Wednesday, April 1, 2015

solace in words

Several months, rough ones, have passed since my last blog. Some of you know that Chris and I recently went through a miscarriage. It's been a difficult experience, but we're working through it and are hopeful for the future. This post isn't a cry for sympathy, but a chance to reflect on poetry as a processing agent. 

For days after the event, all I could do was replay the realization, and pour that energy into language. Despite all the pain, I'm glad that the experience reminded me of the power poetry has for me, personally, to work through the profound challenges of being human. 

I'm posting this as a dedication to words. Now that I'm teaching creative writing, I'm trying to write more frequently along with my students. Here's effort #1, a messy draft, but a new beginning sprung from a loss.


At the doctor’s office, I see a circle --

symbol of unity, wholeness,

so perfect, its round white skeleton
surprising the black.

Perfectly empty, devoid
of life, movement, heartbeat.


like this poem --
staunchly empty, devoid
of vitality, circular, repetitious.


Creating is hard work.
From nothing, we build circles
within us. We pour strangled hopes
into empty space.

Blood whirs, hearts beat double time,
our godlike ambitions surprise us.


But stilled, we are, by circles
so perfect in potential,
devoid of damage but
damning us with blankness.

How can I cry over nothing,
empty myself
over a geometrical imprint?

Yet I am rent in two when
I see a circle, at the doctor’s office.


  1. Truly sorry to hear your news.
    I feel that poetry is the perfect form to express extremes of emotion and to help the writer come to an understanding - it's what I turn to when the going gets really tough.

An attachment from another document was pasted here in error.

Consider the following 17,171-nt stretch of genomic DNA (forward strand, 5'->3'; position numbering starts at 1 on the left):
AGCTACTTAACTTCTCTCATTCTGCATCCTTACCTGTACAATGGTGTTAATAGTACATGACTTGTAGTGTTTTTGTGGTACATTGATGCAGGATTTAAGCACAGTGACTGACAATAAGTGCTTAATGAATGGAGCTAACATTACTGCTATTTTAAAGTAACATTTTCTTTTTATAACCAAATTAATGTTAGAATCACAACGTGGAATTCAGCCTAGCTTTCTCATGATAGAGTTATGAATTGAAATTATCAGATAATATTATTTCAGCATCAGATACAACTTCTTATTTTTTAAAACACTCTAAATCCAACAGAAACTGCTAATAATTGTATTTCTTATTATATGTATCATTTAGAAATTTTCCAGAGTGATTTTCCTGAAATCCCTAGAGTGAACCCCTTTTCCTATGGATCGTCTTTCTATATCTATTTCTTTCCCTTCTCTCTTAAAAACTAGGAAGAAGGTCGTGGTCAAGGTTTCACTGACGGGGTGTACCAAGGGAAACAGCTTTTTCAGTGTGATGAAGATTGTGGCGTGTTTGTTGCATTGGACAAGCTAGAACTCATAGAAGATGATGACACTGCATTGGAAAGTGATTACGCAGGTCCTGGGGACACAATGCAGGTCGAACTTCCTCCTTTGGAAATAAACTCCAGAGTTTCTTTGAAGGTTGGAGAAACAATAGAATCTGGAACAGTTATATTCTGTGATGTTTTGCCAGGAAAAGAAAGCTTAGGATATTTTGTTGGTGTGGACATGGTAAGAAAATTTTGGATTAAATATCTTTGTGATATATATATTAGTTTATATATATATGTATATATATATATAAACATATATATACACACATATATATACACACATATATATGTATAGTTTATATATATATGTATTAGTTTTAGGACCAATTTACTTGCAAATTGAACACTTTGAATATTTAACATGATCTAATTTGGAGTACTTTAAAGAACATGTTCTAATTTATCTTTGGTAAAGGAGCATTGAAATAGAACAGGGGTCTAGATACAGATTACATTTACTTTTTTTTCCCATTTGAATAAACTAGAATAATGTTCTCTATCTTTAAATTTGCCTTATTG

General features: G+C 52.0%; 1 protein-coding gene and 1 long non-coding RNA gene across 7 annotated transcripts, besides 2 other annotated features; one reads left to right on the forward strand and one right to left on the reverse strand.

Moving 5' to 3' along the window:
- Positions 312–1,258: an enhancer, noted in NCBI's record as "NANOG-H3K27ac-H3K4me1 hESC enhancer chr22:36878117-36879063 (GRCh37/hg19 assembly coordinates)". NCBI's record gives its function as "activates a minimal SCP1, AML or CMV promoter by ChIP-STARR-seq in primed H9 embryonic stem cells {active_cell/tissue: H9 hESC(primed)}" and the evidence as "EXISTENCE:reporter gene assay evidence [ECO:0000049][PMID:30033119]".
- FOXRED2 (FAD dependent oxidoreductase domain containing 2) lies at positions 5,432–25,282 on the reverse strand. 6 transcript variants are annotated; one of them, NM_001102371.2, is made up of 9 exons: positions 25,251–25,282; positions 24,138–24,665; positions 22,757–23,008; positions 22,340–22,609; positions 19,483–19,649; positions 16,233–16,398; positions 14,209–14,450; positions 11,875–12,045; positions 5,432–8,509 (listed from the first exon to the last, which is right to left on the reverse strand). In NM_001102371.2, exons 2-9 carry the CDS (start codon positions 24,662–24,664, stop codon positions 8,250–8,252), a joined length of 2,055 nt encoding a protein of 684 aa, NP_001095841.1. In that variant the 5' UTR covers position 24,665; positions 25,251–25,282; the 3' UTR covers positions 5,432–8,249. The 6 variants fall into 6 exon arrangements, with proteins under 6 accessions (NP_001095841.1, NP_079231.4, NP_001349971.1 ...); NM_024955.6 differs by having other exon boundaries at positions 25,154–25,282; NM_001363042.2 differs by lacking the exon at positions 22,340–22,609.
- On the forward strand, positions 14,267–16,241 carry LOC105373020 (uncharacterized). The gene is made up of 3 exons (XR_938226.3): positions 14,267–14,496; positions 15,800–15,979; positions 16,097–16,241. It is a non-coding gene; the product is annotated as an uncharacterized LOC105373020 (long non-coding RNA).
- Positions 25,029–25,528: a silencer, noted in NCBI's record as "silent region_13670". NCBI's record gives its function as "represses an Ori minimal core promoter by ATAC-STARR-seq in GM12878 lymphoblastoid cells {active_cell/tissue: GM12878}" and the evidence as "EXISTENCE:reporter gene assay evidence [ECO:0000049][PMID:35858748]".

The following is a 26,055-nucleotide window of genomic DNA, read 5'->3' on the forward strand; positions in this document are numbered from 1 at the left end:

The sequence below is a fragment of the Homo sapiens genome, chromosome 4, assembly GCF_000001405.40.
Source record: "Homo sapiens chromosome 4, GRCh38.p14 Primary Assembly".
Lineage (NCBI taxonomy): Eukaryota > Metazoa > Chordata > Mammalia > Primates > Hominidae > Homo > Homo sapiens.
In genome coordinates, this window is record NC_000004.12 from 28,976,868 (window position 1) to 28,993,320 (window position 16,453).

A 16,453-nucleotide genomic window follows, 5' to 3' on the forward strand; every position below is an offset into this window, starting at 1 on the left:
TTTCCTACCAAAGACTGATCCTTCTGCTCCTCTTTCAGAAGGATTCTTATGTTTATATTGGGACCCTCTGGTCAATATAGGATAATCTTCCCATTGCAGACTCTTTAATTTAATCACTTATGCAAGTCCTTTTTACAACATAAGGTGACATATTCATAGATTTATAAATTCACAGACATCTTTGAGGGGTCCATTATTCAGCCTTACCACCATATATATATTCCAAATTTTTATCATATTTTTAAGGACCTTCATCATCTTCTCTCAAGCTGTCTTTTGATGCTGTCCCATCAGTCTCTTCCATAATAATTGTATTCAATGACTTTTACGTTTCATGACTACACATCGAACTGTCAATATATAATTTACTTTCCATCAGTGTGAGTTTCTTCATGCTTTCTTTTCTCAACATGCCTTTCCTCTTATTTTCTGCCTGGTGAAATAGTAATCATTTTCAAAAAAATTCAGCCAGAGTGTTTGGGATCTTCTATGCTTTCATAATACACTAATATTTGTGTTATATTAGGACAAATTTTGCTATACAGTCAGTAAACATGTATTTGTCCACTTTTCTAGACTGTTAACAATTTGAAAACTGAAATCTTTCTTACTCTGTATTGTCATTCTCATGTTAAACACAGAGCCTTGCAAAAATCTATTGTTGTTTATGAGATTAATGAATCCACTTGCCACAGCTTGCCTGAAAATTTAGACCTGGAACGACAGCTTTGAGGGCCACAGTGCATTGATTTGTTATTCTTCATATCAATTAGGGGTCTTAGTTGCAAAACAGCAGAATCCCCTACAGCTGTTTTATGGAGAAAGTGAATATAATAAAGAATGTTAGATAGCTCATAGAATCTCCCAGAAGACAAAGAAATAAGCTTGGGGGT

Good luck to both of you as you move on with your journey and keep up the writing - it may not be important, but I like this piece.

    1. Thanks much, Nigel! Poetry really does act as therapy for me. I appreciate your thoughts.

  2. Thanks for sharing your beautiful poem, Mel. It brought tears to my eyes but it is good to see you processing things! We love you and know there is hope and joy to come!

  3. Hi, cousin! I was so sad to hear about your loss in this post, but it sounds like you're handling the grief as well as can be hoped. Aaron and I had a miscarriage with our first pregnancy, too. It was an early one, and I think the hardest part for me was letting go of all the excitement I'd been feeling about telling my parents the good news. I'm 24-weeks pregnant now, and let me tell you, when I reached that same week in this pregnancy that the first one miscarried, I was a nervous wreck! We were cautious about this pregnancy until 12 weeks, telling each other not to get too excited in case "the new tenant doesn't decide to sign the lease." But happily, history doesn't always repeat itself, and I hope that'll prove true for you two, as well.

    Wishing you the best,

    1. Thanks for your thoughts, Meghan! It means a lot to hear from family -- and to learn that others have gone through this. Congrats on your pregnancy -- I've enjoyed seeing photos your mom has posted! We're hopeful for the future as well. Hope you're feeling good!